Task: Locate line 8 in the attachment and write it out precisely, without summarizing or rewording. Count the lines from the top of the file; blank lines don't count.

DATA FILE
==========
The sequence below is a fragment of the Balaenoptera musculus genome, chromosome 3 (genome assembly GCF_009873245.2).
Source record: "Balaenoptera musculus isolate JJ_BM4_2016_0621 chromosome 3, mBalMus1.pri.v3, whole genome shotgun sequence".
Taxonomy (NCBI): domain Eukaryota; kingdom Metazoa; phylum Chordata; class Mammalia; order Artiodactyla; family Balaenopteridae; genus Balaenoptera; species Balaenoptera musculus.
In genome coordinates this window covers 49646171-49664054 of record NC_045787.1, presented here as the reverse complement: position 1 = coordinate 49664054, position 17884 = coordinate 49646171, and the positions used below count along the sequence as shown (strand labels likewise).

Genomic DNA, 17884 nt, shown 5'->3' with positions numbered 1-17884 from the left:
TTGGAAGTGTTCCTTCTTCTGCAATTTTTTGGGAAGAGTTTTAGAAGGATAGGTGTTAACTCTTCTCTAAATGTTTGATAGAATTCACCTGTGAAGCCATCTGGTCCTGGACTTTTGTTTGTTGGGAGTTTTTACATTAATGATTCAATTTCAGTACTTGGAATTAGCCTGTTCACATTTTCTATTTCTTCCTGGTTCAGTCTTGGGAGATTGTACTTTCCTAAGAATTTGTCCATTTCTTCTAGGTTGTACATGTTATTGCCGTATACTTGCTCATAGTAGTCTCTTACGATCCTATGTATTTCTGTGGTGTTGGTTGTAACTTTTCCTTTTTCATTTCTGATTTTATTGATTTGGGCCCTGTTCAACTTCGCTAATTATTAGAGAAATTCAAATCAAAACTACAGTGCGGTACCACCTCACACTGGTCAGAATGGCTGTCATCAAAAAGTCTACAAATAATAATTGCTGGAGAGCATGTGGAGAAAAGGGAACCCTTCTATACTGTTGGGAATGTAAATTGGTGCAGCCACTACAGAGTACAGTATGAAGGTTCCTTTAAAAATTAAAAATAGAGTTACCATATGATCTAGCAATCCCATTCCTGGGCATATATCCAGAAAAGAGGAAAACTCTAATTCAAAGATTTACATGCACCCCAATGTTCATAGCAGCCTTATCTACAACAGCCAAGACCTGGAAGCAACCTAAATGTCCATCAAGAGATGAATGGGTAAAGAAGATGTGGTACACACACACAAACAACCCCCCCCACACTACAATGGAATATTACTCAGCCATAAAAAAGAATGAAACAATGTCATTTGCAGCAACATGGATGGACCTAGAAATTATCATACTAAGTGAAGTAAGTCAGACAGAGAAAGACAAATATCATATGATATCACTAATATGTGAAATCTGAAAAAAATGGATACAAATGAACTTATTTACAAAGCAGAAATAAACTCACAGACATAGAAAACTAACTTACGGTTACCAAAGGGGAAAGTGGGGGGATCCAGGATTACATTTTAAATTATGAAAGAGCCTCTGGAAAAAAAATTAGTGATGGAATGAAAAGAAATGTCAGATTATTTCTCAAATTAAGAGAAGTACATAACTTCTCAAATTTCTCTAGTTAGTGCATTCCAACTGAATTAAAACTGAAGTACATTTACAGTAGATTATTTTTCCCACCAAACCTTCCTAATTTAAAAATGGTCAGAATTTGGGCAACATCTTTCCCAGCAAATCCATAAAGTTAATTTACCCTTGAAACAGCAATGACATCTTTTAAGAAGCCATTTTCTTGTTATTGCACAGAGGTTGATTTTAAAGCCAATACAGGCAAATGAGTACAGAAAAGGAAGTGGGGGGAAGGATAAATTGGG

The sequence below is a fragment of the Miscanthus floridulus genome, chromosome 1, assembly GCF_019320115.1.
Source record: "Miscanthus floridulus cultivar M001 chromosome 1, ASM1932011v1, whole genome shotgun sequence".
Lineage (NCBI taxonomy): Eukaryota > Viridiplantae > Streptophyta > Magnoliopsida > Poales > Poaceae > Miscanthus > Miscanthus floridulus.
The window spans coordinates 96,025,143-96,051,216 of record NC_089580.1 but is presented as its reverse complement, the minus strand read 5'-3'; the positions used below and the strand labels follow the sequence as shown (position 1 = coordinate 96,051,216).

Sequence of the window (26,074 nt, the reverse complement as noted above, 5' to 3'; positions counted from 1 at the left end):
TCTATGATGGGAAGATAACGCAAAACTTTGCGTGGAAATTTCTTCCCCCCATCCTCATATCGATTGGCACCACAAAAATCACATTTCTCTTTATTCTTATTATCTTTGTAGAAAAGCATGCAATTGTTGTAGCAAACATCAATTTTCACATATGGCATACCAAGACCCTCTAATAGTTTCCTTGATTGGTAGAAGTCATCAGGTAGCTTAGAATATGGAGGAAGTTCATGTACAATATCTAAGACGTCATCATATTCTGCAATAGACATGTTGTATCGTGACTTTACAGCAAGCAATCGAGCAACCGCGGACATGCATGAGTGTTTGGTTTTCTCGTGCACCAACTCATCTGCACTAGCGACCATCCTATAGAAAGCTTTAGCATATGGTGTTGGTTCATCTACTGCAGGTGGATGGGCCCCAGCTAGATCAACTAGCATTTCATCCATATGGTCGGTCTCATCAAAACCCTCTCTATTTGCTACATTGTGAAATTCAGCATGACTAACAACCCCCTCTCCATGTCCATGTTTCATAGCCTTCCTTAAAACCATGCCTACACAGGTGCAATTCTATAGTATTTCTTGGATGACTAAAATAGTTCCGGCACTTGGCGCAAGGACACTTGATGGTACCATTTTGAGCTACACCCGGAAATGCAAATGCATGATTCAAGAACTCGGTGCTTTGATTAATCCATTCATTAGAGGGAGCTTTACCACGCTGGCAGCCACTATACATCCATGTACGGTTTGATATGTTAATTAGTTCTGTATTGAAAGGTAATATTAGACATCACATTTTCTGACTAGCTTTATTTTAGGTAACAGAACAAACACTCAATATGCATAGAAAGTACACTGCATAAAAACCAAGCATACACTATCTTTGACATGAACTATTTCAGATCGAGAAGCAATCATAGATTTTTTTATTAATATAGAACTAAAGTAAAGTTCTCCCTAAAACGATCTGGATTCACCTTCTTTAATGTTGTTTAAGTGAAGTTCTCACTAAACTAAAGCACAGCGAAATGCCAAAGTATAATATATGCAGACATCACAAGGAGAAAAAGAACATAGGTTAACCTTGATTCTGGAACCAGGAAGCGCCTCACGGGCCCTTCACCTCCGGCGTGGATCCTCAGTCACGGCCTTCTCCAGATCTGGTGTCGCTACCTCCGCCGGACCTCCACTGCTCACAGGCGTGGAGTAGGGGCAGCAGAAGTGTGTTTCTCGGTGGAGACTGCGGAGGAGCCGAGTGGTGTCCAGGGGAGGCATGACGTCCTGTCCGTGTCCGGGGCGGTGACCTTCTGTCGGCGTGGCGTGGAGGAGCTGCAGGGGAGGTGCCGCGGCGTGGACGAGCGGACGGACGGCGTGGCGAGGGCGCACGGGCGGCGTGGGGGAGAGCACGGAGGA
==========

Source record: "Miscanthus floridulus cultivar M001 chromosome 1, ASM1932011v1, whole genome shotgun sequence".